The Endless Transition and the Trajectories of Indian Authoritarian Populism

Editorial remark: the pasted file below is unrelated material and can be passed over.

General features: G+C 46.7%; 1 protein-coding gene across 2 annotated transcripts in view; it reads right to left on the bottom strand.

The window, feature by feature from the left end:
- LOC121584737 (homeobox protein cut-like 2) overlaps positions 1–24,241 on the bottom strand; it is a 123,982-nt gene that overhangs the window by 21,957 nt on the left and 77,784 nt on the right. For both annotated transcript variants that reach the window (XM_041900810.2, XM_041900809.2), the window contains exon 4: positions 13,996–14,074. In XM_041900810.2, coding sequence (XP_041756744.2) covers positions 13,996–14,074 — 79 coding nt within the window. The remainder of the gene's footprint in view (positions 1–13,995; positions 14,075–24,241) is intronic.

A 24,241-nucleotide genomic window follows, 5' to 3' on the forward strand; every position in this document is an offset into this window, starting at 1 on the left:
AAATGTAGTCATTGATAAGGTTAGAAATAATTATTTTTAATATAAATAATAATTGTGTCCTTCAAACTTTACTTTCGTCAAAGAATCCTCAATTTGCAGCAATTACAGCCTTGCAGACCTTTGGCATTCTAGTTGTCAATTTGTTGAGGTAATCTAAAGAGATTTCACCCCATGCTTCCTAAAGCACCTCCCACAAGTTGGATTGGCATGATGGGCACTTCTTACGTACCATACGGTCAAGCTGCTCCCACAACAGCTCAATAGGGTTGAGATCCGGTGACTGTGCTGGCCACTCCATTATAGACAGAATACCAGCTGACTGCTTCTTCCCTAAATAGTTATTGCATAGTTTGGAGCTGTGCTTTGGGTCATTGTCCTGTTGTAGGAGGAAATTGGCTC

Whether in Gramsci’s influential writings on the Southern Question and on ‘subalterns’ in Italy or in Laclau’s account of the rise of populism in Latin America, there is a materialist background: the unrootedness of large segments of the population, who are evicted from the countryside by the dynamics of capitalist development of agriculture, but cannot be absorbed by capitalist development in the cities. Broadly speaking, a similar situation exists in contemporary India; in fact, Kalyan Sanyal argued that in postcolonial settings like India, the transition to capitalism will necessary be incomplete. I explain varieties of populism currently in play, and the figure of ‘the poor’ and ‘the other’ in them against this background of the ‘endless transition’, from Modi’s authoritarian populism, to the agrarian populism of the Farmers’ Movement, to the INDI Alliance’s ‘nyay’ platform, and those of regional parties, and the ways in which questions of ‘culture’ are ‘political economy’ become inextricable from each other in each of them.

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